• March 2006, CDC reported on voyage Mar 6 to 11, a Norovirus outbreak (gastrointestinal illness) infected 130 passengers (out of 2263, or 4,8%) and 11 crew (out of 754, or 1,5%). All sick suffered from Norovirus symptoms (vomiting, diarrhea) and were quarantined to their cabins. The ship operated on a 5-days Bahamas cruise itinerary roundtrip from homeport Tampa Florida.
  • March-April 2014, CDC reported on voyage Mar 28 to Apr 5, a Noro virus outbreak affected 111 passengers (out of 2122, or 5,2%) and 6 crew (out of 790, or 0,8%). The ship was operating on 7-days Bahamas cruise itinerary to Nassau roundtrip from homeport Baltimore MD. On the next voyage (Apr 5 to 12), from Noro virus suffered a total of 97 passengers (out of 2120, or 4,6%) and 8 crew (out of 808, or 1%).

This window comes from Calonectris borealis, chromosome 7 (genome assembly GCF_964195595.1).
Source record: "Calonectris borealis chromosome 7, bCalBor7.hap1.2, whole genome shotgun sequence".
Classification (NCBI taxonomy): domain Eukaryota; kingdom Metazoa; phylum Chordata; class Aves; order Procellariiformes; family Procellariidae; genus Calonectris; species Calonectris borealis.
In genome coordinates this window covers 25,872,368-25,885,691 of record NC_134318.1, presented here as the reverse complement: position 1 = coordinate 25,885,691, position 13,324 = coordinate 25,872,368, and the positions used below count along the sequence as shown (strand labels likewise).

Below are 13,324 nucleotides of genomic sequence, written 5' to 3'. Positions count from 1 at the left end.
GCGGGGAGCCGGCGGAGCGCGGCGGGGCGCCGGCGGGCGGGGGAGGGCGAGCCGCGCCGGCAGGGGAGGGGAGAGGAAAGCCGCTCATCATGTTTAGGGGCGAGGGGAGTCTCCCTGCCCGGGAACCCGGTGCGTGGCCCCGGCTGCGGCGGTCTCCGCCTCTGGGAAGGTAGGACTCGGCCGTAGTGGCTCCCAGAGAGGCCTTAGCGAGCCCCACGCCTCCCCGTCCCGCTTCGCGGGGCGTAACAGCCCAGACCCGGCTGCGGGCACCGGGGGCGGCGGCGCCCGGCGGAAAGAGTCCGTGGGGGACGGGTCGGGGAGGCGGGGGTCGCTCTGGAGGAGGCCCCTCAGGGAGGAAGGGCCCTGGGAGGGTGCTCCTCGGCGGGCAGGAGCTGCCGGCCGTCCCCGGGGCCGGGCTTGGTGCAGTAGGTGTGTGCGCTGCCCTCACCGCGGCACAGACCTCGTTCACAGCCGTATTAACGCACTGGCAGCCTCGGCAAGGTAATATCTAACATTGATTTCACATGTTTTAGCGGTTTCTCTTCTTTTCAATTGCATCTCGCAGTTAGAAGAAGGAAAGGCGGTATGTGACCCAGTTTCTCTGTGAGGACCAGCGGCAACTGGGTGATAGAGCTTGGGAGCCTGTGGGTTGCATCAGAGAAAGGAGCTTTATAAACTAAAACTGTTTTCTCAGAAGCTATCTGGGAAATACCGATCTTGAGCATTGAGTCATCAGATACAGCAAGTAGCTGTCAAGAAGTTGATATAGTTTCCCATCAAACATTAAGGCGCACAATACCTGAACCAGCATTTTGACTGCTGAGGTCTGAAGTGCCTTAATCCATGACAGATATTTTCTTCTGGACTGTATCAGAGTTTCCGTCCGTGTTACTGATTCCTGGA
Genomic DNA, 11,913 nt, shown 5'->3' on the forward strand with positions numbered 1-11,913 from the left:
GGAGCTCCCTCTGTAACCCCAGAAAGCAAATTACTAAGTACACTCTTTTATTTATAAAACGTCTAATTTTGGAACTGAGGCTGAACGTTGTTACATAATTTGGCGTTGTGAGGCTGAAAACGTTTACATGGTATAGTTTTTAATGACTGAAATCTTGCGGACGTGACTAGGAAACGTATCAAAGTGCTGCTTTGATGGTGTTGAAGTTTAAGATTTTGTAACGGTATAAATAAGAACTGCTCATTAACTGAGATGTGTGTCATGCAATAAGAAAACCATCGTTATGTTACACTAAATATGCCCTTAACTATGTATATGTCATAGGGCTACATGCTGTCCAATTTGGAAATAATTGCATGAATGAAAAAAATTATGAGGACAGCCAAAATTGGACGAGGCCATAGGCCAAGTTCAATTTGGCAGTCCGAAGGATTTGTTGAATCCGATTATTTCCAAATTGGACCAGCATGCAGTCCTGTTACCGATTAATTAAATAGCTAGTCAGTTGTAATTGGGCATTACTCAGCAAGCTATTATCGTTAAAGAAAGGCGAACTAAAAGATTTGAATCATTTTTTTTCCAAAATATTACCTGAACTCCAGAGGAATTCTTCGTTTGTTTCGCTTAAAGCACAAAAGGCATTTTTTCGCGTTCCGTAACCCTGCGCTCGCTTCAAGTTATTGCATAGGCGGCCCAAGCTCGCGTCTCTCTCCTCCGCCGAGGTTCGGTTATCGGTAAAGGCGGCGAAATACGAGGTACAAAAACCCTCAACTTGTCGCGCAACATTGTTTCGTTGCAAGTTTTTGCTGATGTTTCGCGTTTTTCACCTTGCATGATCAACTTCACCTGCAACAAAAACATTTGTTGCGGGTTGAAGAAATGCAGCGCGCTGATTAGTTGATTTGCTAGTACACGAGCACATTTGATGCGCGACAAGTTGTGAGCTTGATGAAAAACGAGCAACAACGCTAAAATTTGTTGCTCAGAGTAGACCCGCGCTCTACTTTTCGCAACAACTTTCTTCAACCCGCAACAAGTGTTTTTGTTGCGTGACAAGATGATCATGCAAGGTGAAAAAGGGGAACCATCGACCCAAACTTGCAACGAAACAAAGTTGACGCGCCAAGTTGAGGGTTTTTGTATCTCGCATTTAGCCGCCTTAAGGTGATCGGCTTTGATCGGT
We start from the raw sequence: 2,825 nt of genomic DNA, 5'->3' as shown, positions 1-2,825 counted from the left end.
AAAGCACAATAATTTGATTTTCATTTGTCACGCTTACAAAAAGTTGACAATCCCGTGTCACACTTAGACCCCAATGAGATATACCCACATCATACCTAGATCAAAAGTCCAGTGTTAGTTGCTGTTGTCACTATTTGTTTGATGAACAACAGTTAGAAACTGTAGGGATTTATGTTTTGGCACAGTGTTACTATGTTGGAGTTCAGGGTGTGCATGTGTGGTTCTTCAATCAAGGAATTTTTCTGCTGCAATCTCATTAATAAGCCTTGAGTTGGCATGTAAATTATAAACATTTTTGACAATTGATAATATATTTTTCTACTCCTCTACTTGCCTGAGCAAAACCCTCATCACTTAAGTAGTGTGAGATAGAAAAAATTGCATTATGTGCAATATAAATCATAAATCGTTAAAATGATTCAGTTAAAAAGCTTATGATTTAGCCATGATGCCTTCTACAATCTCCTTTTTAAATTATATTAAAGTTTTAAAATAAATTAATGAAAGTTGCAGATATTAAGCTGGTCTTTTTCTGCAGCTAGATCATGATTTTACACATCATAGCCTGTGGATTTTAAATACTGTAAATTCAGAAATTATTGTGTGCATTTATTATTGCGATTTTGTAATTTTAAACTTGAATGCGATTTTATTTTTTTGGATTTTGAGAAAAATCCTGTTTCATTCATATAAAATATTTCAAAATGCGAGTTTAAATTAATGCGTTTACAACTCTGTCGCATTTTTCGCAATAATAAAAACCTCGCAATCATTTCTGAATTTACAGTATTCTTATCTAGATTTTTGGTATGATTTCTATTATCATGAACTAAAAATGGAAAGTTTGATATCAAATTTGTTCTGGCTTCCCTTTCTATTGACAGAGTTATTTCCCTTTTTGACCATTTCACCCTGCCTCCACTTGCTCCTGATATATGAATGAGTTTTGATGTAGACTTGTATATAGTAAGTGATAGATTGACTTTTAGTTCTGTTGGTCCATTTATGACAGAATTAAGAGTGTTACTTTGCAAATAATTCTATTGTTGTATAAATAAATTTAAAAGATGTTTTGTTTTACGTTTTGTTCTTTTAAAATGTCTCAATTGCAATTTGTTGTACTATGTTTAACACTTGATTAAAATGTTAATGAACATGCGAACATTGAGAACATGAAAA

• January-February 2015, CDC reported on voyage Jan 24 to Feb 3, a major Norovirus outbreak affected a total of 198 passengers (out of 1948, or 10,2%) and 9 crew (out of 786, or 1,2%). The incident resulted in an itinerary change – call port Labadee (the RCI’s private resort on Haiti) was dropped. The ship returned in Baltimore 1 day early. All passengers were compensated for the missed call port US$75 PP in onboard credit.
  • Note: When the itinerary doesn’t include US cruise ports, the ship is not required to report to CDC, thus no official illness report would be issued.

Grandeur Of The Seas current position


On the above map you can track MS Grandeur Of The Seas cruise ship’s position now. It shows the vessel’s current location at sea (or in port) by live tracking of its IMO number 9102978. If you lose the ship on the map, please reload this page.